This morning, the U.S. Trade Representative’s office published the full text of the Trans-Pacific Partnership setting up intense discussions in Congress about the agreement’s provisions on intellectual property, agriculture, labor, and many other areas. The 12-nation agreement consists of 30 chapters focusing on various issues and is now available for public viewing. For more information on the release visit this article.
The Office of the United States Trade Representative outlines the five defining features of the TPP agreement including:
- Comprehensive market access: The TPP eliminates or reduces tariff and non-tariff barriers across substantially all trade in goods and services and covers the full spectrum of trade, including goods and services trade and investment, so as to create new opportunities and benefits for our businesses, workers, and consumers.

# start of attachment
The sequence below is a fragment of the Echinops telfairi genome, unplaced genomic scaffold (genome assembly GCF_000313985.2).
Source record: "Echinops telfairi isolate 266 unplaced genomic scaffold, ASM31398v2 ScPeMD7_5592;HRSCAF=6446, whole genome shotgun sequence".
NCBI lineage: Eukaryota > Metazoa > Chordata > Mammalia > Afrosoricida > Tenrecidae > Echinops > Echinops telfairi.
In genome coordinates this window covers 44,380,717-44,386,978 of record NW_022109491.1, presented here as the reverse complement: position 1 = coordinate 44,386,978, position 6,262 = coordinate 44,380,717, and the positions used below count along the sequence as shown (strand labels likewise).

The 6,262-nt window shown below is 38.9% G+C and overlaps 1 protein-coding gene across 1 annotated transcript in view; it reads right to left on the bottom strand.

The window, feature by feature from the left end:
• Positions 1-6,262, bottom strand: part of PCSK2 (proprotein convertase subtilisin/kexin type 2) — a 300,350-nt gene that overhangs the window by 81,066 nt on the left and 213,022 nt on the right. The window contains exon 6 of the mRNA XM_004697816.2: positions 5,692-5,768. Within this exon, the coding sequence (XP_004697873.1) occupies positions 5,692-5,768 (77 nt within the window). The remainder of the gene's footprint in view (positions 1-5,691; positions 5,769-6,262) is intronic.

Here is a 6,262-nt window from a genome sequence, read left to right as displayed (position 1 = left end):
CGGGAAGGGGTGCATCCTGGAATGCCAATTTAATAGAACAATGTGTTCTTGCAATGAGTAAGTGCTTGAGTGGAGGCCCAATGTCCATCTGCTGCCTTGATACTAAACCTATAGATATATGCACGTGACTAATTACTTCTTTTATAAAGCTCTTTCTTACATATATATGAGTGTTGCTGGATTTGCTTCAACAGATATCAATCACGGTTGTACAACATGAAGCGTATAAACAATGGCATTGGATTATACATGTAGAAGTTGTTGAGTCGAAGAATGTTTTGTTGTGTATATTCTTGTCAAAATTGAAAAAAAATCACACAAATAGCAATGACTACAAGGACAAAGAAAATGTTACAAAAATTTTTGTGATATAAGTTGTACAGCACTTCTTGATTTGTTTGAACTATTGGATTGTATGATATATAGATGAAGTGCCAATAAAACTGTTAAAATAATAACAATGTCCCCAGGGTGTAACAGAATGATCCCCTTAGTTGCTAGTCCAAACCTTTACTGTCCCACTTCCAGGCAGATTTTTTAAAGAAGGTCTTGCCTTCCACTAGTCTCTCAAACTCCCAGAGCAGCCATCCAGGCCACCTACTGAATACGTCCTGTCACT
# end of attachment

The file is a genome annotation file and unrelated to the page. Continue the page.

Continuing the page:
- Regional approach to commitments: The TPP facilitates the development of production and supply chains, and seamless trade, enhancing efficiency and supporting our goal of creating and supporting jobs, raising living standards, enhancing conservation efforts, and facilitating cross-border integration, as well as opening domestic markets.
- Addressing new trade challenges: The TPP promotes innovation, productivity, and competitiveness by addressing new issues, including the development of the digital economy, and the role of state-owned enterprises in the global economy.
- Inclusive trade: The TPP includes new elements that seek to ensure that economies at all levels of development and businesses of all sizes can benefit from trade. It includes commitments to help small- and medium-sized businesses understand the Agreement, take advantage of its opportunities, and bring their unique challenges to the attention of the TPP governments
- Platform or regional integration: The TPP is intended as a platform for regional economic integration and designed to include additional economies across the Asia-Pacific region.
The full text of the TPP can also be found on the United States Trade Representative website.